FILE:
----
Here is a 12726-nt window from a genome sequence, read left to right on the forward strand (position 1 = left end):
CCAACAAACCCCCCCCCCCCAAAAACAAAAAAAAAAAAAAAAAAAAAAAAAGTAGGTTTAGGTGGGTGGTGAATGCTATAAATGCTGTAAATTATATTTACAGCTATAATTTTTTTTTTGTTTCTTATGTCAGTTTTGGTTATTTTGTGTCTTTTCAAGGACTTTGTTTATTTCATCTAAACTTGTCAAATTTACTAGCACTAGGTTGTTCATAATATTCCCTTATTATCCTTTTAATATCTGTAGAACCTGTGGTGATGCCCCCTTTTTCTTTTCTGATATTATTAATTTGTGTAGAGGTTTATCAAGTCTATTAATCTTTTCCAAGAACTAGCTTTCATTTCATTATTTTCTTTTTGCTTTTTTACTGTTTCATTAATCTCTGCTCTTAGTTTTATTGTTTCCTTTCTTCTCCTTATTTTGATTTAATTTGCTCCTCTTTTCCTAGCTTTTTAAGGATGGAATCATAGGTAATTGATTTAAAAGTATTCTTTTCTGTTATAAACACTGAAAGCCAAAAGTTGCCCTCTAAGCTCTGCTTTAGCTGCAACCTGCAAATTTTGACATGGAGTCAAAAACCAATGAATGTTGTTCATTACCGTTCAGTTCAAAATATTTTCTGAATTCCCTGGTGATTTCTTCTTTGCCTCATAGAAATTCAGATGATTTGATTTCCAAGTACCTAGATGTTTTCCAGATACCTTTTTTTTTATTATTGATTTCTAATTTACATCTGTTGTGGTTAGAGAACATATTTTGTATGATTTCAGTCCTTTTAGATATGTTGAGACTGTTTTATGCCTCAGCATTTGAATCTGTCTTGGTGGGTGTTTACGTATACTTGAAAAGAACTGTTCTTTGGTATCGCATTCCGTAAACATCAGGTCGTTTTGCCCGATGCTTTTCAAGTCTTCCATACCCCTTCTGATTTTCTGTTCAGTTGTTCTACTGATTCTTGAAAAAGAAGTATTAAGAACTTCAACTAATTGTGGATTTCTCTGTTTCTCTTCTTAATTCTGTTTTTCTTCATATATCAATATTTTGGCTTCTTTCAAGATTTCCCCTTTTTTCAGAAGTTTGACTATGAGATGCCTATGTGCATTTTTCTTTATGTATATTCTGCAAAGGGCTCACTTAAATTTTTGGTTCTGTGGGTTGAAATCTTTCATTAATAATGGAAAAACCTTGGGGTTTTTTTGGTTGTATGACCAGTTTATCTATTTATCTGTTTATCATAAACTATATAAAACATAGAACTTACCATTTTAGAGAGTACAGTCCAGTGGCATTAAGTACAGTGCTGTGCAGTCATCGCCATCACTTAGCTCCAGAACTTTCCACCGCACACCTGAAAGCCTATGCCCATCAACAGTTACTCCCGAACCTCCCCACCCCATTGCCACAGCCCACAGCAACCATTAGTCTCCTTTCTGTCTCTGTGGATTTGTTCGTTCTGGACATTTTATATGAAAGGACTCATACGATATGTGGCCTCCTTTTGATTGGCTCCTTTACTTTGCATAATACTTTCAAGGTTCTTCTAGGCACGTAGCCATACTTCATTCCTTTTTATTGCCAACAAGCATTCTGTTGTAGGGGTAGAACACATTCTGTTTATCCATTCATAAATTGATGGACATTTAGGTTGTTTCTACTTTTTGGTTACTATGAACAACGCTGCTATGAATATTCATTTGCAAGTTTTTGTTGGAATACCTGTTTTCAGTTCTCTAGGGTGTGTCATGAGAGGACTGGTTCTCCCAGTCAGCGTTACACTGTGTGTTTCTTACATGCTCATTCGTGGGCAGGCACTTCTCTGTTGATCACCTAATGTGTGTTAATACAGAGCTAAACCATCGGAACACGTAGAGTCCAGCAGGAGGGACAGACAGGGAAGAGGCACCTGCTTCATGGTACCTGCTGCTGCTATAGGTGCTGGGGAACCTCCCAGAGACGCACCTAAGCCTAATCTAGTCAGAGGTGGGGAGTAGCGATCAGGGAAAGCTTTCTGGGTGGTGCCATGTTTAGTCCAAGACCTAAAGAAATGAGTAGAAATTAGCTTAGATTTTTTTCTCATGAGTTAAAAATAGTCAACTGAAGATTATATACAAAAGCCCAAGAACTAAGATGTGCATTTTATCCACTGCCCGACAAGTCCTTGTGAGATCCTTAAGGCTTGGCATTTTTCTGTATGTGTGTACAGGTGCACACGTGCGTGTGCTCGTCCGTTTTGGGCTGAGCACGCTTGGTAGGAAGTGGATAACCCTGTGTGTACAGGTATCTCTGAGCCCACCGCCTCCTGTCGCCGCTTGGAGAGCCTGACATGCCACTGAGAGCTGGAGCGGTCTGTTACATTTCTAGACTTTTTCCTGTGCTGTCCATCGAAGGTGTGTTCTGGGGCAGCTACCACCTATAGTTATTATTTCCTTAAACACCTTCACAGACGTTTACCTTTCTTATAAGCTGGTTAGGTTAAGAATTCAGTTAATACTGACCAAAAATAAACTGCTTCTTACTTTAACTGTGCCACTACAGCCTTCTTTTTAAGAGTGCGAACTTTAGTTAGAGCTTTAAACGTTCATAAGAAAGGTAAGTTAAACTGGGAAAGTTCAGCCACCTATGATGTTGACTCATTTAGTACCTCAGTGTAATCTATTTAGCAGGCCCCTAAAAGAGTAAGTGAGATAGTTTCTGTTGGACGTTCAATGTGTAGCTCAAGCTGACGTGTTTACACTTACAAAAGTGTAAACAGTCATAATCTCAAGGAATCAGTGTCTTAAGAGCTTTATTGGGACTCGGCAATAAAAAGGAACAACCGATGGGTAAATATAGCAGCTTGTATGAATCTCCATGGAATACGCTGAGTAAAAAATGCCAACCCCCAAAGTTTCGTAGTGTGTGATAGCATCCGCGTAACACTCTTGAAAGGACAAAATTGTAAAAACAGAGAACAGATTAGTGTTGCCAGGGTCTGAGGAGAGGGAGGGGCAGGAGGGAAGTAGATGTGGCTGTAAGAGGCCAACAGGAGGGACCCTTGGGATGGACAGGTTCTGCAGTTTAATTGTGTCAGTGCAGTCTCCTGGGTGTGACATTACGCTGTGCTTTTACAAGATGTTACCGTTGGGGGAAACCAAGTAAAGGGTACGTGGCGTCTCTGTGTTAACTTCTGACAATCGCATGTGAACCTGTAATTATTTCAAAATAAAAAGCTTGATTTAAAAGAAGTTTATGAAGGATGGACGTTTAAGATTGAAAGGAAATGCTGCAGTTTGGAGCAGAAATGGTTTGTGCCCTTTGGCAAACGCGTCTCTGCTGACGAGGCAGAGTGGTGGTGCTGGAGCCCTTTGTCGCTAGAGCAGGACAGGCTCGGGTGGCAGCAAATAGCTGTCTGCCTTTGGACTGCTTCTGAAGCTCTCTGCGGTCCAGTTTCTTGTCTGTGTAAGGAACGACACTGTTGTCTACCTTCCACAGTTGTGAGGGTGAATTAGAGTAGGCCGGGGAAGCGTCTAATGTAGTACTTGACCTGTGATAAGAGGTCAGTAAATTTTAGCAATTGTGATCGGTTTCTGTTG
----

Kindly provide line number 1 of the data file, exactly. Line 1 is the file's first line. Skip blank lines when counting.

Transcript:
Here is a 12726-nt window from a genome sequence, read left to right on the forward strand (position 1 = left end):